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Evidence Further Amendement Act 1869



(32 & 33 Vict. c. 68)

An Act for the further Amendment of the Law of Evidence

[9th August 1869]

Evidence Acts 1806 to 1895. For the Acts (including this Act) which may be cited together by this collective title, see the Introductory Note to the Witnesses Act 1806, p. 802, ante.

Northern Ireland. This Act applies.

1. (Rep. by the S.L.R. Act 1883.)

2. Parties in actions for breach of promise of marriage

The parties to any action for breach of promise of marriage shall be competent to give evidence in such action: Provided always, that no plaintiff in any action for breach of promise of marriage shall recover a verdict unless his or her testimony shall be corroborated by some other material evidence in support of such promise.


General Note. This is the only instance where corroborative evidence is required before a plaintiff can recover in a civil action. Corroboration is also required in affiliation proceedings.

The section applies to all breach of promise actions brought in this country wheresoever the promise was made (Hansen v. Dixon (1906), 96 L.T. 32).

The plaintiff cannot give corroborative evidence of the promise (Owen v. Moberly (l900), 64 J.P. 88), and the evidence in corroboration, though it need not be sufficient to prove the promise by itself, must corroborate the alleged promise and not the story of the plaintiff as to other facts (Bessela v. Stern (1877), 2 C.P.D. 265).

The defendant's letters or his conduct, to which witnesses other than the plaintiff have testified, may afford such corroboration, but, unless there is reason to expect him to do so (see Spooner v. Godfrey (1908), Times, 16th October, C.A.), the fact that the defendant does not answer a letter in which it is stated that he or she has made a promise of marriage, will not by itself amount to evidence in corroboration (Wiedemann v. Walpole, [1891] 2 Q.B. 534). Yet, if the defendant does not answer when orally charged with having promised to marry, that will amount to corroborative evidence (see Bessela v. Stern, supra). The question is whether in the particular circumstances a reply to an allegation is called for. See, generally, 27 Digest (Repl.) 28, 29.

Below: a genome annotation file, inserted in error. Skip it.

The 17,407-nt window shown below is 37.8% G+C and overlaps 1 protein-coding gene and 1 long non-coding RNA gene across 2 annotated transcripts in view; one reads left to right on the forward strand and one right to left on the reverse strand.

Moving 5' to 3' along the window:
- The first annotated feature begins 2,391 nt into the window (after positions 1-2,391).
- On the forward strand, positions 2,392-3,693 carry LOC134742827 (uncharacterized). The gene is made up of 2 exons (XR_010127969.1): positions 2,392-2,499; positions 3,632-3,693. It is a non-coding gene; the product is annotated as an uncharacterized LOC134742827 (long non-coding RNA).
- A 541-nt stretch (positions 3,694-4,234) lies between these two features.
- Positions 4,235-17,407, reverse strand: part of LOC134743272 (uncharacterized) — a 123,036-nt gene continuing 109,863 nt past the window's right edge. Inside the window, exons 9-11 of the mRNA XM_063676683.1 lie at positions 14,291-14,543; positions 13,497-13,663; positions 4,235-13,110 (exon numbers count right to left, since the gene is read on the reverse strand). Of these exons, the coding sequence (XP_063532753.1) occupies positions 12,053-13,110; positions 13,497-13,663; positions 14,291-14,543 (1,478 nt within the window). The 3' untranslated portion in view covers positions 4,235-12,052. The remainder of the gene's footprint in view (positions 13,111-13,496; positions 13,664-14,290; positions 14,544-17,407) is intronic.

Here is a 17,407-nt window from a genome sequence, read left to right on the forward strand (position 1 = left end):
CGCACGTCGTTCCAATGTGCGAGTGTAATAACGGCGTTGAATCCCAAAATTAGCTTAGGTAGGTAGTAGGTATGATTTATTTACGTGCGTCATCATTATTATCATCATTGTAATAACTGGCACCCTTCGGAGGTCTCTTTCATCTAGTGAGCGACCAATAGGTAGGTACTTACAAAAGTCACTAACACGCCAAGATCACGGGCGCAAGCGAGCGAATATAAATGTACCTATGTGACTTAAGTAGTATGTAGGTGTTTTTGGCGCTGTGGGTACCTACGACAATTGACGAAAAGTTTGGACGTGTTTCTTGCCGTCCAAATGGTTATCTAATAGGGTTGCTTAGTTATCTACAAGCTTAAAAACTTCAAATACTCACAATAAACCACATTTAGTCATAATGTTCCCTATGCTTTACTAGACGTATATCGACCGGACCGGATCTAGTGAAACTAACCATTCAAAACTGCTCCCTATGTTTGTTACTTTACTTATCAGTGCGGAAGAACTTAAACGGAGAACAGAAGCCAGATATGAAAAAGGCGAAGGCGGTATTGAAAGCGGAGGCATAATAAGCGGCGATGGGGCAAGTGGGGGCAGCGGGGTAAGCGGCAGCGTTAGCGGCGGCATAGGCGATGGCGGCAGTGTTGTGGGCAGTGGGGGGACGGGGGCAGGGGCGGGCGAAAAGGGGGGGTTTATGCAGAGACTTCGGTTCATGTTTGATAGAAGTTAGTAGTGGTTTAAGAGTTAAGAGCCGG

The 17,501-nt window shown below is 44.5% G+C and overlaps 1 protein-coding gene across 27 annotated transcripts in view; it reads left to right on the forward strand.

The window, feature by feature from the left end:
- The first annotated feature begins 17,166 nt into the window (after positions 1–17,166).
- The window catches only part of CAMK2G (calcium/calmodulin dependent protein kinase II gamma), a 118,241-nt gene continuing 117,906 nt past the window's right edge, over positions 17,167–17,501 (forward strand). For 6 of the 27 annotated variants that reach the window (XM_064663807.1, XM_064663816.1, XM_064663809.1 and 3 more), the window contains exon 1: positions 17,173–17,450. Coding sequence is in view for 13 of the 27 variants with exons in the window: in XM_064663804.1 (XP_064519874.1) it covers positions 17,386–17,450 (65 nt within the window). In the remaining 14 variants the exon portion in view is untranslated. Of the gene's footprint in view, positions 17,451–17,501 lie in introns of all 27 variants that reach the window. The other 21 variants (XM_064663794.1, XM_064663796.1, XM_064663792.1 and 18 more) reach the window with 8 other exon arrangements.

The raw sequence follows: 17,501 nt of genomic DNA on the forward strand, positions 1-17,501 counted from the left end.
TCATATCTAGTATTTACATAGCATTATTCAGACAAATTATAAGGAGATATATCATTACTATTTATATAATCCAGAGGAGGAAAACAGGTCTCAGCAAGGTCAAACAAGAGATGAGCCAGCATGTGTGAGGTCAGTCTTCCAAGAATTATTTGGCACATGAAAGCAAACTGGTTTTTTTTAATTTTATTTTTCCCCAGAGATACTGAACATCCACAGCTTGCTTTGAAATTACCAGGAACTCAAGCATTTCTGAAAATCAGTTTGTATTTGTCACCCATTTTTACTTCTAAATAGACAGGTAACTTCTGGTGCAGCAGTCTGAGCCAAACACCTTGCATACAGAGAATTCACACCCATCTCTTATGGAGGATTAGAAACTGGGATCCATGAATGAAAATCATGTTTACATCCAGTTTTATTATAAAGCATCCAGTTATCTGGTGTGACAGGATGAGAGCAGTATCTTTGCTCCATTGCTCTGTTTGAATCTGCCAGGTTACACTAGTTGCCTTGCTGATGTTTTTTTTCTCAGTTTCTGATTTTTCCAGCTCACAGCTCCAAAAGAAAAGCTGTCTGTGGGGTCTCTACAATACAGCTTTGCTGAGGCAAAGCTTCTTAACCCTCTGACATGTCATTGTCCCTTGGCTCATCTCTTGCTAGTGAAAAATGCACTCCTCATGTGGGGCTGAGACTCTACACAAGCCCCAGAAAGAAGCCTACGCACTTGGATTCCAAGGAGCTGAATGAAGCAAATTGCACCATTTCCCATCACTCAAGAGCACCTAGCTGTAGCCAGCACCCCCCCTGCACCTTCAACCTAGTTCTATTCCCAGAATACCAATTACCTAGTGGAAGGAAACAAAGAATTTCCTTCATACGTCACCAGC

A statement which is admissible in evidence by virtue of the Civil Evidence Act 1968, s. 2, 3 or 4, pp. 911 et seq., post, is not capable of corroborating evidence given by the maker of the statement or, as the case may be, the person who originally supplied the information from which the record containing the statement was compiled; see s. 6(4) of that Act, p. 916, post (not yet in force).

3. Parties and their husbands and wives to be witnesses in suits for adultery

The parties to any proceeding instituted in consequence of adultery, and the husbands and wives of such parties, shall be competent to give evidence in such proceeding: . . .


The words omitted were repealed by the Civil Evidence Act 1968, s. 16(5), p. 929, post.

This section was repealed so far as it relates to the High Court by the Supreme Court of Judicature (Consolidation) Act 1925, s. 226 and Sch. 6; see now s. 198 of that Act, Vol. 17, title Husband and Wife.

4. (Rep. by the Oaths Act 1888, s. 6 and Schedule.)

5. Short title

This Act may be cited for all purposes as "The Evidence Further Amendment Act, 1869."

6. Extent of Act

This Act shall not extend to Scotland.


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